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Thinking

Can you tell fact from opinion? Some languages sort it for you.

The language you speak plays an important role in how you evaluate truth.
(Credit: Lemonsoup14 via Adobe Stock)
Key Takeaways
  • The languages we speak and the grammar they use define, in part, how we see the world. Language constructs as much as is constructed by the world.
  • One area in which this works is known as "evidentiality," which is where a language system has information about knowledge built into itself — i.e. how do you know something. 
  • Only about 1 in 3 Americans can consistently identify factual statements and opinions, and most people are likelier to call things they agree with "facts."

The language we use informs how we understand things. We often take for granted just how far words compartmentalize the world, such as in the sentence: A man (subject) sees (verb) a tree (object). Just three parts.

But the words we use do more than this. Language systems bias what we see. For instance, consider how gendered languages feminize or masculinize things. In Greek, “death” is masculine, but in Russian it’s feminine. In Spanish, a bridge is male. In German, it’s female. What’s more, Spanish speakers tend to describe bridges as being “big,” “sturdy,” and “strong.” German speakers will use adjectives like “elegant,” “slender,” and “pretty.” Two cultures using gender stereotypes — for bridges.

In other words, “grammatical category of the labels affected the semantic representation of the objects,” as a 2003 study noted. Grammar affects understanding. But one of the more philosophically interesting aspects of linguistics is known as “evidentiality.”

How do you know that?

The modern world demands a lot of bluff, bluster, and bravado. We’re often loathe and reluctant to admit just how unsure we are about certain things. It’s generally considered a bad thing if you don’t know something or to admit ignorance (especially when you “ought” to know).

Most modern languages reflect that. If we’re talking with friends and we repeat a statistic we sort of remember, our language presents it with the exact same certainty as everything else. To listeners, there’s really no way to tell whether you’re sure of what you say.

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But certain languages have these knowledge concepts baked into their grammar. For example, the Fasu of Papua New Guinea will add “a-re” around a word if they have visual proof for it — so, “a-pe-re” would be “[I see] it is coming.” The Koasati language of the Native American Coushatta people will change words if they have auditory proof (i.e. they heard it themselves). The Carib language of South America has 17 different particles depending on how they learned something.

Many of these languages will divide words into “direct evidentials” (things that I’ve learned myself) or “indirect evidentials” (things that I’ve heard second-hand or had to infer). Matters get even more complicated when you consider indirect evidentials can be further broken down into “quotative” (hearsay or testimony) and “inferential” (deduced by some reasoning). For example, Paiwan spoken in South East Taiwan will have grammatical inflections for the sentence like “it rained last night,” depending on whether you saw it yourself or inferred it from the wet grass and deep puddles.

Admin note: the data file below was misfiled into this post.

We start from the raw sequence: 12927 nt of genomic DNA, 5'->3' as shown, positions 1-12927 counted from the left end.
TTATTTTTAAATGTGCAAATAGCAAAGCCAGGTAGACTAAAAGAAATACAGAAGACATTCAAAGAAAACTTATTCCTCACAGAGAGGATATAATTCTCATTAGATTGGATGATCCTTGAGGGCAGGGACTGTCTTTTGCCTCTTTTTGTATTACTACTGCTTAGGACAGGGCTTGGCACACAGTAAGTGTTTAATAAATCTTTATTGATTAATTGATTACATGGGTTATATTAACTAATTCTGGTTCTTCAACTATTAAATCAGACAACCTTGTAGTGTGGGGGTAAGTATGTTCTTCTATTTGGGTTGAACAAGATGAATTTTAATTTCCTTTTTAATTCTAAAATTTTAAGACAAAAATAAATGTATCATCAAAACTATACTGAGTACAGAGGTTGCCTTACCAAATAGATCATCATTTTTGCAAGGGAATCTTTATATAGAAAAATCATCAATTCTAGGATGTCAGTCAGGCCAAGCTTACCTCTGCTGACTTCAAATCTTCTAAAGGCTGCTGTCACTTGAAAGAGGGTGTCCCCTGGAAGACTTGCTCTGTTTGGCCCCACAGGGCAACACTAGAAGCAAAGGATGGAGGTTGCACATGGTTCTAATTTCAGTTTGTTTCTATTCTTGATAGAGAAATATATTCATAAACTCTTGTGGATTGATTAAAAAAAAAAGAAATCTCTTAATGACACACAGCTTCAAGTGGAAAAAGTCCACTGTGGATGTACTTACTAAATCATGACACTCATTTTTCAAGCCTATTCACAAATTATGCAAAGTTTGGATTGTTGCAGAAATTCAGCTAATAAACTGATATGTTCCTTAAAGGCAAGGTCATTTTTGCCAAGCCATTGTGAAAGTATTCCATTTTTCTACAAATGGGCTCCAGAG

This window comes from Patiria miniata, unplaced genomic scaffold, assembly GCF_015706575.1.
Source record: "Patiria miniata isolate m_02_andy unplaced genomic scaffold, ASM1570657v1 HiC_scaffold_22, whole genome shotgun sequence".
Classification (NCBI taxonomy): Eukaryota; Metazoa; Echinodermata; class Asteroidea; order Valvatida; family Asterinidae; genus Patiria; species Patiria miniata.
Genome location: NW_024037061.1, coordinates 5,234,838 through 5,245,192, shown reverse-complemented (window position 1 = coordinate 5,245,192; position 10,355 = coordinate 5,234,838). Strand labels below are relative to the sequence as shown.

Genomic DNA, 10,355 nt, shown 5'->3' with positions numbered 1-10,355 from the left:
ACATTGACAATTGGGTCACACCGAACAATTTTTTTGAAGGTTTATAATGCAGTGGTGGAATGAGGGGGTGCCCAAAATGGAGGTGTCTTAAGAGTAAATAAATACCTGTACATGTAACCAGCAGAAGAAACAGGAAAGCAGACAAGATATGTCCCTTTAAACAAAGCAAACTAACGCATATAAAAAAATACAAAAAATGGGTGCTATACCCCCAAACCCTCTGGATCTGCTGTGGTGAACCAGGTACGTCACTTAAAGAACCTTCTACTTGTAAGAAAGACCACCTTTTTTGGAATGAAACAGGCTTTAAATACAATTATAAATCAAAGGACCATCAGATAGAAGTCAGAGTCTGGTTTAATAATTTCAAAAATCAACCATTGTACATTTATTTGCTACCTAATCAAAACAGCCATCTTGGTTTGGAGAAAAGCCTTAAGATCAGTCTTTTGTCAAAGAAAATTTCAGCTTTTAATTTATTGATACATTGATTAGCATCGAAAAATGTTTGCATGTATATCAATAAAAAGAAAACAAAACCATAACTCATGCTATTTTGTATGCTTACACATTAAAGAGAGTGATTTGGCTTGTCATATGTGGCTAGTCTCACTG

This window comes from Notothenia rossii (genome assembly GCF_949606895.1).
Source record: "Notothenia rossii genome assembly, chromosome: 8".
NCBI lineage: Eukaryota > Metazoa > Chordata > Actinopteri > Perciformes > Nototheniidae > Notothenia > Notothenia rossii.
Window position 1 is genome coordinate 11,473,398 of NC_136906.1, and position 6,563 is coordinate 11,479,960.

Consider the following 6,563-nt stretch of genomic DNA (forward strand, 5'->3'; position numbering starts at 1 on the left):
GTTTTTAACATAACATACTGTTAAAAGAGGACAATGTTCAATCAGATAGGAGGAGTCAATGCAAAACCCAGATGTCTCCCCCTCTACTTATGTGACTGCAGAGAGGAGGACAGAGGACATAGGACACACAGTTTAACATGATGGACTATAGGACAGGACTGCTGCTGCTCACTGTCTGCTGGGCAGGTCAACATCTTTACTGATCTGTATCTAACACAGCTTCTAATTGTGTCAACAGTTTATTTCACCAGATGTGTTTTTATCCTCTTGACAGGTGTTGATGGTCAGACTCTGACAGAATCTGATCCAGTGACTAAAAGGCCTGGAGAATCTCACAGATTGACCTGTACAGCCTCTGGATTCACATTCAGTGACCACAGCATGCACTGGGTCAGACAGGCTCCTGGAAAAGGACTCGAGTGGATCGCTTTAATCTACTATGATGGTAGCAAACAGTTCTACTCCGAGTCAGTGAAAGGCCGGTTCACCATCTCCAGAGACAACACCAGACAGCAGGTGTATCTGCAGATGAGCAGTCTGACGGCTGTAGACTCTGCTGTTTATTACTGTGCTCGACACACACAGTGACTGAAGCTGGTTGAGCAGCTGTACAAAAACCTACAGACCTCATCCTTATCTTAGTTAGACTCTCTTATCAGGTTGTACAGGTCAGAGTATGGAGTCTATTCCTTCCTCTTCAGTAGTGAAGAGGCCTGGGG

(All of the above examples are indebted to the brilliant World Atlas of Language Structures.)

The value of evidentiality

Knowing how we know something is important because we tend to give different weight and credibility depending on its source. Saying “I saw something” is treated more highly than “I heard from someone that…” It would be useful in life to know just how certain someone is about what they say.

The evidential vagaries of the most common languages in the world can be easily exploited. For instance, many of the news articles we read will artfully fuse facts with opinions — sometimes deliberately, sometimes not. In 2015, the Pew Research Center conducted an investigation into how well Americans could discern fact from opinion.

To do so, “respondents were shown a series of news-related statement […] five factual statements, five opinions and two statements that don’t fit clearly into either.” The study revealed that only 26% of adults could identify all of the factual statements, while 36% could spot the opinions. Also deeply unsurprising was that if “Americans see a news statement as factual, they overwhelmingly also believe it to be accurate,” and vice versa. We are more likely to call something a fact if we agree with it.

There are some people who are born into cultures where this appreciation of certainty or evidence is engrained in how they see the world. Of course, this does not mean that these languages or peoples are immune to lying or deception. It would be just as easy to say you saw something when in fact you only heard about it, for example. What’s more, while grammar systems like English don’t have ingrained evidentiality, it’s still a hugely versatile and adaptable language. Adding qualifiers like “it seems that,” “I reckon,” or “I think” before a sentence adds a touch of evidentiality.

If nothing else, the presence of evidentiality does raise interesting epistemological questions about how our cultures value and treat facts, opinions, evidence, and testimony. Perhaps it might be that some cultures are born to philosophy more than others?

Jonny Thomson teaches philosophy in Oxford. He runs a popular Instagram account called Mini Philosophy (@philosophyminis). His first book is Mini Philosophy: A Small Book of Big Ideas.


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